Just as the services (functionality) which calls them are part of the domain. These services are called from the user interface or other components outside this particular domain.

    Transactional boundaries and session management is not domain functionality and should be outside the domain in a separate (thin) layer, which calls the services or domain objects within the domain.

    DTO’s are useful for communicating outside the domain. In simple applications (with session management in the UI) the DO’s can be used, but I would not recommend it. I prefer the use of DTO’s which are assembled within the transaction boundary, and can be used outside the transaction (and session) boundary as to avoid potential LazyInitializationExceptions, which I am, unfortunately, very familiar with.

    Dependency injection should not be in Domain Objects. If you want to use something like the AgeCalculator mentioned above, just call the user.getAge() method wich Alex suggested.

    This method contains something like

    class User {
    public int getAge() {
    AgeFactory.getInstance().getAgeCalculator().calculateAge(this);
    }
    }

    The AgeFactory is a singleton, which has the correct calculator injected. You can use Spring for that.

    class AgeFactory {
    AgeFactory instance = new AgeFactory();

    AgeCalculator ageCalculator = null;

    public AgeFactory getInstance() {
    return instance;
    }

    public void setAgeCalculator(AgeCalculator ageCalculator) {
    this.ageCalculator = ageCalculator;
    }

    public AgeCalculator getAgeCalculator() {
    return this.ageCalculator;
    }
    }

    The implementation of the repository gateway objects can be done in the same way.

    Usage of the repository (in a service) can be something like this

    class ServiceImpl implements Service {
    public void save(User user) {
    RepositoryFactory.getInstance().getUserRepository().save(user);
    }
    }

    These factories must be within the domain, because the domein objects must use them. But the dependency injection of these factories can be done outside the core domain (if you don’t use annotations). This way the core functional domain is not polluted with the technical issues of dependency injection.

    Finally about annotations, I hate them, because it’s a magic black box. I rather use xml configuration files because they are probably easier to understand. Furthermore without annotations you can have the configuration files outside the core domain, and can use mock objects which are created and set on the factory without dependency injection within testcases. You can even choose to use dependency injection within part of the unit tests and without DI in other unit tests.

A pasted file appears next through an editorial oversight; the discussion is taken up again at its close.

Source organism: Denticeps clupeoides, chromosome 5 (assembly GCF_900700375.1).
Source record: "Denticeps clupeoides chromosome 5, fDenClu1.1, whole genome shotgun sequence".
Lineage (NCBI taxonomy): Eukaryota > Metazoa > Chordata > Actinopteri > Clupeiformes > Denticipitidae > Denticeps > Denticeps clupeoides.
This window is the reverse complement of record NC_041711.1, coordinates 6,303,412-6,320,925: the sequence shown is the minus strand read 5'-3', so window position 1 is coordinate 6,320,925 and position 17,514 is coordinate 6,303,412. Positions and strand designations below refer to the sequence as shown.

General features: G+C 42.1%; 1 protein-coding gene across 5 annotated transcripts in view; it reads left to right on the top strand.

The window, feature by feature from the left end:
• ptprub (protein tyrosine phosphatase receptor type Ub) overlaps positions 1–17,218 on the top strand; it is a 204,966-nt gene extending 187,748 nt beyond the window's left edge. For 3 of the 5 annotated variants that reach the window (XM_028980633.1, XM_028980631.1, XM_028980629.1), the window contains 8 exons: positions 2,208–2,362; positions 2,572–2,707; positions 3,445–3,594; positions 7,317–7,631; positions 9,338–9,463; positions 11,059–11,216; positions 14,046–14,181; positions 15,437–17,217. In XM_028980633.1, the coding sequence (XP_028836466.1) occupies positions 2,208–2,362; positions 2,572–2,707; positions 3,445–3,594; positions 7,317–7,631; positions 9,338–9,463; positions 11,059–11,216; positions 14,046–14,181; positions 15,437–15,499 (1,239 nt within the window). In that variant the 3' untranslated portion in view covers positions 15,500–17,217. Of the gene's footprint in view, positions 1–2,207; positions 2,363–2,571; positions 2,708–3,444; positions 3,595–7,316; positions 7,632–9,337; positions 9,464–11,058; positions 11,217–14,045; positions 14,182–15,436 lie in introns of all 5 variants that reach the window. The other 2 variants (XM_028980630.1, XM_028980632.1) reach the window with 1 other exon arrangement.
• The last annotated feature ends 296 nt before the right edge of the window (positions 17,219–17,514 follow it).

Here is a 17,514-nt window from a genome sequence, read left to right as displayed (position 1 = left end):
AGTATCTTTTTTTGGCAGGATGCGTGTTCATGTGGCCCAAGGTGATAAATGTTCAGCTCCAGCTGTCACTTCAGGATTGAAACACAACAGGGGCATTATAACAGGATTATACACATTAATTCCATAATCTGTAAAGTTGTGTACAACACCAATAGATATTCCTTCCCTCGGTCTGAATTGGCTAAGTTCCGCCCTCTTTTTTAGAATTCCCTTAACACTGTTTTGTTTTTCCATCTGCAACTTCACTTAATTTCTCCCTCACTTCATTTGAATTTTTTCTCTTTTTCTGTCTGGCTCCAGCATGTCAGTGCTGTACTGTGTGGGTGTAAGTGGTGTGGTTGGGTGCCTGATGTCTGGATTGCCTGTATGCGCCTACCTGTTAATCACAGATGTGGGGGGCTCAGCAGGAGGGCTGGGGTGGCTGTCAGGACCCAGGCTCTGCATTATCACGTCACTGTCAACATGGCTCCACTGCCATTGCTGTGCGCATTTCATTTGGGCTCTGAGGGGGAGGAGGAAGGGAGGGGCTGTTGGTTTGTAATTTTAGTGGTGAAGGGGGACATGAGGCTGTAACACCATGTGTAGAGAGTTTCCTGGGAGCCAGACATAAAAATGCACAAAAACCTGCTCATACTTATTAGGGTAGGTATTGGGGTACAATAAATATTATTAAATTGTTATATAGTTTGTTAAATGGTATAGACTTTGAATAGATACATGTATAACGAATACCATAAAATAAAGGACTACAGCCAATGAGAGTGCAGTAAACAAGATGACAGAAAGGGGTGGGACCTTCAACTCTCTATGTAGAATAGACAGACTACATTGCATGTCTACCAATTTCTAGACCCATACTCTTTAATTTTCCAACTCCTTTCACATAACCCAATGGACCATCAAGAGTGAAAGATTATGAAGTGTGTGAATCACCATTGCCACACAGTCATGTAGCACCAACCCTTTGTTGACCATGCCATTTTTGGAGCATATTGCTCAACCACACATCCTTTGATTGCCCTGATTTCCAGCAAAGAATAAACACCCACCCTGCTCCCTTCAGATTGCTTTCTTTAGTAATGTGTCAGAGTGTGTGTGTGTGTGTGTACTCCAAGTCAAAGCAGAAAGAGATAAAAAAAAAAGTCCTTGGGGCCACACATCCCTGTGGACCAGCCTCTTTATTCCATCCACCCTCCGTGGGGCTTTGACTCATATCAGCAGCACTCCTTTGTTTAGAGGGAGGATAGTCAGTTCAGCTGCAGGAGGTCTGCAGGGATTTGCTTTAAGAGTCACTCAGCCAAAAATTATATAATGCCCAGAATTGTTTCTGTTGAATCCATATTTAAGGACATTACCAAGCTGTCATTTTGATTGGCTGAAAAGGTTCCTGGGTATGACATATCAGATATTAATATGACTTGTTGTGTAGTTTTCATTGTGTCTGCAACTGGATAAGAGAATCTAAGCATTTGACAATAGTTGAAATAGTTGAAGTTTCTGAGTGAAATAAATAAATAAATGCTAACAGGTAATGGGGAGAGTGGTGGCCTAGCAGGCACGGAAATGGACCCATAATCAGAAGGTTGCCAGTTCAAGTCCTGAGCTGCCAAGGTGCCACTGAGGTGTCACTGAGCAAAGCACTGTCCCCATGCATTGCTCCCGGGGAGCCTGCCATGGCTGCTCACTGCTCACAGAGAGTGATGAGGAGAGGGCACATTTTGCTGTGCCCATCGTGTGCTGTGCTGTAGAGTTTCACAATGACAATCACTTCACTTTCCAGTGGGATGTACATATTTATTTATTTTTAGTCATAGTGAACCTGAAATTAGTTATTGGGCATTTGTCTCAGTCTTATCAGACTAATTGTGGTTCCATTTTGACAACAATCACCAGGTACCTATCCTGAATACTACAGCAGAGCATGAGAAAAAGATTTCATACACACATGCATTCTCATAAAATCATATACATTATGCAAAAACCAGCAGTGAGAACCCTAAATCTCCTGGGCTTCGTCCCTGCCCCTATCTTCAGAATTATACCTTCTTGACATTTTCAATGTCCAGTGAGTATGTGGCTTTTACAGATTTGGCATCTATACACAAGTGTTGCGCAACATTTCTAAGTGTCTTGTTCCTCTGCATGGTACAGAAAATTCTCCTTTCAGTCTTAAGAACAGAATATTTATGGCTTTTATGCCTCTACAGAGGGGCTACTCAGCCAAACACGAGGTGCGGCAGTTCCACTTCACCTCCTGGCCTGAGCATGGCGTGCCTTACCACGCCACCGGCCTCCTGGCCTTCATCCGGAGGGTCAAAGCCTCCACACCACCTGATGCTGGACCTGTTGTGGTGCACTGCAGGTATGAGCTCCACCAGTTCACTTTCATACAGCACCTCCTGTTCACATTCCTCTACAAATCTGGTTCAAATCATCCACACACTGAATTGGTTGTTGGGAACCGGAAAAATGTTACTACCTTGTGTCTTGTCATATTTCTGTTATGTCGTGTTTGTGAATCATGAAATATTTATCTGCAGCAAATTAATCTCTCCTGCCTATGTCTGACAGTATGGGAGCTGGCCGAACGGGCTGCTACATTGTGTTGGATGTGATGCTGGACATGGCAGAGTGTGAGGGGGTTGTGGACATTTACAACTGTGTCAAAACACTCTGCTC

I have a whole presentation about this idea, which I gave a couple of years ago, even before I ever heard of DDD or TDD. It suits those development styles perfectly. I was planning to write an article about it, but never came around to it. I probably will write one or more blog items about it in the near future, when my blog is up and running.

  10. Thank you for the extensive comment. Just one note – generally I like annotations, but not @Configurable, which involves weaving.

  11. [...] This post was mentioned on Twitter by wenhu guan, wenhu guan. wenhu guan said: ddd http://techblog.bozho.net/?p=180 [...]

  12. Hi, interesting article, it’s good to see some conversation about the implementation about some of these ideas which are vague in the ddd book.

    I think you’re when you mention that the Product domain object should have to call warehouse.increaseSmellLevel(getSmellCoeficient().

    Luckily there are several patterns to solve this and decouple the Product domain object from updating the warehouse smell level.

    1.) Mediator pattern
    2.) Observer pattern
    3.) Domain events

    all of these approach give you a really nice clean way for domain objects to affect each other’s state with being coupled in any way. this is also probably why it could make sense for the domain objects to be able to persist themselves. I haven’t fully implemented these ideas yet, but it does bring up questions about managing transactions in the domain layer which I’m not totally sure how I’d like to tackle that yet.

  13. Hi, I implemented the Spring PetClinic (http://static.springsource.org/docs/petclinic.html) application using Jersey, JSF and JPA with a DDD approach. I tried to use persistence in a declarative way as much as possible. There are 10 domain classes and some supporting classes for exceptions and annotations, you can see them here: http://code.google.com/p/metal-framework/source/browse/#svn%2Ftrunk%2Fmetal-framework%2Fmetal-parent%2Fmetal-samples-parent%2Fmetal-petclinic%2Fsrc%2Fmain%2Fjava%2Forg%2Fmetalframework%2Fsamples%2Fpetclinic